Be prepared by knowing your monthly expenses and income so you are aware of how much you can afford to repay each month.
Any debt collector who contacts you claiming you owe payment on a debt is required to give you a written notice that includes the amount owed and the name of the creditor, unless the debt collector gave you that information the first time you had contact. It is a generally good idea to get this written notice before you pay the debt collector or try to negotiate.
We have prepared sample letters that a consumer could use to respond to a debt collector who is trying to collect a debt along with tips on how to use them. The sample letters may help you to get information, set ground rules about any further communication, or protect some of your rights.
You may want to consult a credit counselor. Credit counselors are organizations that can advise you on managing your money and debts, help you develop a budget, and usually offer free educational materials and workshops. Credit counselors are usually non-profit organizations.
When you talk to the debt collector, explain your financial situation, and see if you can come to an agreeable plan. You may have more room to negotiate with a collector than you did with the original creditor. You might also wish to work through a consumer credit counselor or attorney to come to an agreement.
If you agree to a repayment plan, get the plan – and any promise to end the debt if you comply with the plan – in writing before you make a payment or pay a fee. Be wary of companies that charge up-front money to settle your debts for you.
TIP: Figure out what you are able to pay before negotiating with a creditor or debt collector.
It will help you to know your income and expenses before negotiating a settlement with a creditor that will allow you to pay off your debt. Try to summarize your monthly take-home pay and all of your monthly expenses (including payment amounts you are able to make) on a piece of paper. Try to be sure there’s some income left over to cover unexpected expenses and emergencies. Then see how much you can pay each month towards the debt.
Tip: Learn when the statute of limitations on your debt expires.
Under state laws, if you are sued about a debt and the debt is too old, you may have a defense to the lawsuit. These state laws are called “statutes of limitation.” These can be two years or longer; you may want to consult a lawyer to learn long how this period is calculated in your state and when the period may have started with respect to your debt. If the statute of limitations is close to expiring, a creditor or debt collector is more likely to negotiate with you on favorable terms.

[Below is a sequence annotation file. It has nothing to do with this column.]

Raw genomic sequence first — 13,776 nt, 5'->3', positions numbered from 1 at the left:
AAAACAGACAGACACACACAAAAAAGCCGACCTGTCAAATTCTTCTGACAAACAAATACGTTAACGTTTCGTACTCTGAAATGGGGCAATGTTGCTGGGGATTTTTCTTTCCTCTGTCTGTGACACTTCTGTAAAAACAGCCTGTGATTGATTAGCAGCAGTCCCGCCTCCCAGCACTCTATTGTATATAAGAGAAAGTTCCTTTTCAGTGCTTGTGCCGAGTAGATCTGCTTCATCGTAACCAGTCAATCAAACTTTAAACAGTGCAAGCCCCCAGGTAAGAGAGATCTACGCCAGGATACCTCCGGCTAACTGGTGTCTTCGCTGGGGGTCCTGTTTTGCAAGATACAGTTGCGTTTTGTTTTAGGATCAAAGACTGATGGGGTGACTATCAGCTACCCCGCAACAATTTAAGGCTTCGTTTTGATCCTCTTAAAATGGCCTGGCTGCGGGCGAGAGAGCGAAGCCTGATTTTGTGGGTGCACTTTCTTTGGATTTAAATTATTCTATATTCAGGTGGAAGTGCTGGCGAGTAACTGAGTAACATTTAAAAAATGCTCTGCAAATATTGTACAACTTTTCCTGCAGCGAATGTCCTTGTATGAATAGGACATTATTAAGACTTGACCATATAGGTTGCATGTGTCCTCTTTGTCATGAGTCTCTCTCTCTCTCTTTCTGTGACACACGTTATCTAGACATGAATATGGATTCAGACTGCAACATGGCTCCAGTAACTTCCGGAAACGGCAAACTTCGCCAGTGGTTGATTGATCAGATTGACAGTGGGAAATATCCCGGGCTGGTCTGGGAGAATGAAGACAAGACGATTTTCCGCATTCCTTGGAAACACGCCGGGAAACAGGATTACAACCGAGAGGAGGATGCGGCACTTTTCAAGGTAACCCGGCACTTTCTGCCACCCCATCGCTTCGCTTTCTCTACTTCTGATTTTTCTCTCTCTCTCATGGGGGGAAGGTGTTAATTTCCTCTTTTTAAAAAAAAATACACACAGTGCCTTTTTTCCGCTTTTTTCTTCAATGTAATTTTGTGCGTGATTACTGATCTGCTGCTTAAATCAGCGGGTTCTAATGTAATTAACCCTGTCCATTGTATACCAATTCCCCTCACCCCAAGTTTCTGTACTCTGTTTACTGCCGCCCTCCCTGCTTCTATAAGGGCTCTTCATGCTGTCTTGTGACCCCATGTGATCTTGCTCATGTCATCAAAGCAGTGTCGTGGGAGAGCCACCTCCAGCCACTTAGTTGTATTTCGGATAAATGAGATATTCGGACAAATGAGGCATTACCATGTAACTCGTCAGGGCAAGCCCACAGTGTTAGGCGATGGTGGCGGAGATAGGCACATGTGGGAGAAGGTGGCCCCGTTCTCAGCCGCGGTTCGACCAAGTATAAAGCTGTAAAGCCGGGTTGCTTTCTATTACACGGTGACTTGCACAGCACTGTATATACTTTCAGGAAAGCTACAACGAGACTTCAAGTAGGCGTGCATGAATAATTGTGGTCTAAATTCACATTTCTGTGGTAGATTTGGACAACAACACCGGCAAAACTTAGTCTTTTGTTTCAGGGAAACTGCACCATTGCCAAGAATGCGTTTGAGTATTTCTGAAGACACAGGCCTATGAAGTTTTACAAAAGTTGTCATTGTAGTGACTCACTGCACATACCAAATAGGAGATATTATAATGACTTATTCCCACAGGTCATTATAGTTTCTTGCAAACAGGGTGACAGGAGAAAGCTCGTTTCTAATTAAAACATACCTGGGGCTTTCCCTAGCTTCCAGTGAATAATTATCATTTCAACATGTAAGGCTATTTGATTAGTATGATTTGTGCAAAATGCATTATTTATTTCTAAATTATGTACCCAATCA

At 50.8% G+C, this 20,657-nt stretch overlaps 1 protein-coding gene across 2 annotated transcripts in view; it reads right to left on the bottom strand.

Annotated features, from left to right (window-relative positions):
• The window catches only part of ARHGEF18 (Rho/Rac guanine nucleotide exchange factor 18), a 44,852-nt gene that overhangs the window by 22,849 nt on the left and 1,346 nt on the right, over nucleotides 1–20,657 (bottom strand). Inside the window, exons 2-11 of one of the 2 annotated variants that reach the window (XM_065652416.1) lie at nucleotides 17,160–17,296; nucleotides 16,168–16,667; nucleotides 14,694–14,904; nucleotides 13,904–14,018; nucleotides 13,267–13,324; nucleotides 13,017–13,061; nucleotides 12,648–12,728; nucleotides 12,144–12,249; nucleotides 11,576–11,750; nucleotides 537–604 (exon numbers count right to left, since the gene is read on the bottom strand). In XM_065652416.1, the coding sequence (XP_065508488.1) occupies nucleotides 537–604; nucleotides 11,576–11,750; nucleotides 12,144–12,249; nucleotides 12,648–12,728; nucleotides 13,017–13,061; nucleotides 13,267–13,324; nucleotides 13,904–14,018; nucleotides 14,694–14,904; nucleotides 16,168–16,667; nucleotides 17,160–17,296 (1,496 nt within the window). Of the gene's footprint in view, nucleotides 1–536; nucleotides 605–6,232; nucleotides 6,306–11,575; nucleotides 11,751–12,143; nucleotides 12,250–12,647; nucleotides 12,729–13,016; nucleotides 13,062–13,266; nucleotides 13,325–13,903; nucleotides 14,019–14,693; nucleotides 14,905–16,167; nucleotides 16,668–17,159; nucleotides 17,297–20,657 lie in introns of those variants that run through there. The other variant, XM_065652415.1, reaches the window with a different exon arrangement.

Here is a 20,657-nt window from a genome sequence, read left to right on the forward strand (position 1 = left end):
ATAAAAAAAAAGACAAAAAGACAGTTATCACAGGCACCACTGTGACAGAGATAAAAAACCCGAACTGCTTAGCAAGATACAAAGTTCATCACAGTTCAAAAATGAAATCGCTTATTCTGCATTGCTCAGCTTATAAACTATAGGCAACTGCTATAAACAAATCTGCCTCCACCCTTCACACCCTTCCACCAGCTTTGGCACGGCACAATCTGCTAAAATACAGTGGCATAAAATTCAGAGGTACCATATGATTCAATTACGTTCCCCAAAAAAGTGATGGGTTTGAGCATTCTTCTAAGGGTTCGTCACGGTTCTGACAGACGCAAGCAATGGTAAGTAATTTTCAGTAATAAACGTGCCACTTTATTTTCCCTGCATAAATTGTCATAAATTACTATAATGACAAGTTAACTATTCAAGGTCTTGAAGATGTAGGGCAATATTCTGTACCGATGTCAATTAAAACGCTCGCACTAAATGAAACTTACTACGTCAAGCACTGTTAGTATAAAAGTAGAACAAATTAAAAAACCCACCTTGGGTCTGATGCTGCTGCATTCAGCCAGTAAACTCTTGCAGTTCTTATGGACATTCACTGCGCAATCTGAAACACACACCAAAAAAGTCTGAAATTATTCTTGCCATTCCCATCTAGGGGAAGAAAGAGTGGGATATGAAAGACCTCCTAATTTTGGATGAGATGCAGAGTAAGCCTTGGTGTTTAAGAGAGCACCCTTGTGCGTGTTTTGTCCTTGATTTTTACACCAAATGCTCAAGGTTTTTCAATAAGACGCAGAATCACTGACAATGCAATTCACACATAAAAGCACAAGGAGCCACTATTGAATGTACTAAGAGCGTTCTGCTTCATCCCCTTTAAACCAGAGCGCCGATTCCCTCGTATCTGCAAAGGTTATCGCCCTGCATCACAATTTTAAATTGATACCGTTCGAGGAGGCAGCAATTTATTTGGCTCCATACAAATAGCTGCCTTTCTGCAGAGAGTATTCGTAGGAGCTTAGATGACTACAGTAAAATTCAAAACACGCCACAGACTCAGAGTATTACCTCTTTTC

In some states, a partial payment on an old account may restart the time in which you can be sued.
Tip: Don’t make a partial payment on an old debt until you talk to an attorney.
Partial payment can restart the time periods for when you can be sued and also restart the time period for how long the negative information continues on your credit report. To find an attorney, you can contact a lawyer referral service in your area and ask for an attorney with experience in consumer law, debt collection defense, or the FDCPA. Some attorneys may offer free services, or charge a reduced fee. There may also be legal aid offices or legal clinics in your area who will offer their services for free if you meet their criteria. Servicemembers should consult their local JAG office.
,Be prepared by knowing your monthly expenses and income so you are aware of how much you can afford to repay each month. Any debt collector who contacts you claiming you owe payment on a debt is required to give you a written notice that includes the amount owed and the name of the creditor, unless the debt collector gave you that information the first time you had contact. It is a generally good idea to get this written notice before you pay the debt collector or try to negotiate. This article by the CFPB was distributed by the Personal Finance Syndication Network.
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